Here we investigate the odd numbers in Collatz sequences (sequences arising from the $3n+1$ problem). We are especially interested in methods in binary number representations of the numbers in the sequence. In the first section, we show some results for odd Collatz sequences using mostly binary arithmetics. We see how some results become more obvious in binary arithmetic than in usual method of computing the Collatz sequence. In the second section of this paper we deal with some known results and show how we can use binary representation and OCS from the first section to prove some known results. We give a generalization of a result by Andaloro [1] and show a generalized sufficient condition for the Collatz conjecture to be true: If for a fixed natural number $n$, the Collatz conjecture holds for numbers congruent to $1$ modulo $2^n$, then the Collatz conjecture is true.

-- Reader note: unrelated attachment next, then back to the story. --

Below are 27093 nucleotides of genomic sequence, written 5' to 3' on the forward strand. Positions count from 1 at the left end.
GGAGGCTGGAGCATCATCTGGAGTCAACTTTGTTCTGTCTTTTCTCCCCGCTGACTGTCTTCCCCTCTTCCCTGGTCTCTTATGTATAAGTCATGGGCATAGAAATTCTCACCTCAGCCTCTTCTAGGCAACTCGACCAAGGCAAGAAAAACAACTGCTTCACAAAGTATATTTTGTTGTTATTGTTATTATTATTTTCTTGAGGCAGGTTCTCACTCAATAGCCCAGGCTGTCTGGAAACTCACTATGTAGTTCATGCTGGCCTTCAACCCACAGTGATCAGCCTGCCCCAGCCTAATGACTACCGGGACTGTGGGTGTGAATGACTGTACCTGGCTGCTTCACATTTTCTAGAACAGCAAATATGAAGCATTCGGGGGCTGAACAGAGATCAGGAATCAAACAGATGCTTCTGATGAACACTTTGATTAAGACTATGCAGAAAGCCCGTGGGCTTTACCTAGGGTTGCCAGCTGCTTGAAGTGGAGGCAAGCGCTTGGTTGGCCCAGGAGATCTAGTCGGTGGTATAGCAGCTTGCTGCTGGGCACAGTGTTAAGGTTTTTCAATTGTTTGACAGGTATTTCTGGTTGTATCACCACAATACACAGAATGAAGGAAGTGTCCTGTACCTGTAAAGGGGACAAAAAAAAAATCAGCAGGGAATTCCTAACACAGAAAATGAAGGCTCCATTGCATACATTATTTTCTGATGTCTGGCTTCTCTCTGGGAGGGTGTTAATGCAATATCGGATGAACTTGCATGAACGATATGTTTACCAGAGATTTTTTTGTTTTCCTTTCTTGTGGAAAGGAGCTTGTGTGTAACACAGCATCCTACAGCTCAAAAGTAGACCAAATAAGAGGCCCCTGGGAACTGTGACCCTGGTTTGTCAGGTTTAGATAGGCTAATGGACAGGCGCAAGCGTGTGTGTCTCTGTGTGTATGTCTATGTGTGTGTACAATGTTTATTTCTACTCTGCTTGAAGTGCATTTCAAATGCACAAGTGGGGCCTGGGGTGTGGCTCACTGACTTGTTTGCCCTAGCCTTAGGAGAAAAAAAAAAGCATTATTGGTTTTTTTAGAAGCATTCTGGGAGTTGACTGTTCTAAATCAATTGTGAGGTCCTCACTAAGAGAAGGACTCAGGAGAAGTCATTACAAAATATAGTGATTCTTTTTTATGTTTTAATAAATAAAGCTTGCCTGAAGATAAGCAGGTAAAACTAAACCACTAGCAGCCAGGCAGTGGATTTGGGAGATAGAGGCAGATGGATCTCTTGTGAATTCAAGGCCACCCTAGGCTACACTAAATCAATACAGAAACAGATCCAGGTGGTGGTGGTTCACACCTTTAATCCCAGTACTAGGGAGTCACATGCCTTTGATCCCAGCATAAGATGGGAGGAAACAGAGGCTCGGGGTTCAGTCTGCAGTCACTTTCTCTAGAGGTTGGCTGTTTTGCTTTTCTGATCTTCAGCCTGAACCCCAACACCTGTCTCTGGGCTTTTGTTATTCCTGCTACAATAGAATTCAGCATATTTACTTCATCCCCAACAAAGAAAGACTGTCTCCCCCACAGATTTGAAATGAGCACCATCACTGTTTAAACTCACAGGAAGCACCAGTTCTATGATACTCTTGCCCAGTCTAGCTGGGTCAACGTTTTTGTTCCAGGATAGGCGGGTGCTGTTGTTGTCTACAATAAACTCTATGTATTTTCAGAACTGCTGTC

The paper thus provides a sequence of sufficiency set whose set-theoretic limit is the set $\{1\}$. Similar sequence of sufficiency set has been found before (the natural density approaches $0$ but the set-theoretic limit is not necessary the singleton containing $1$). I tend to think that this one is the simplest one. The paper in preprint form can be found here!

[1] P. Andaloro, On Total Stopping Times under $3x+1$ Iteration, Fibonacci Quarterly 2000, Vol. 38, No. 1, p. 73-78

The Beginning of a Series of Math Blogs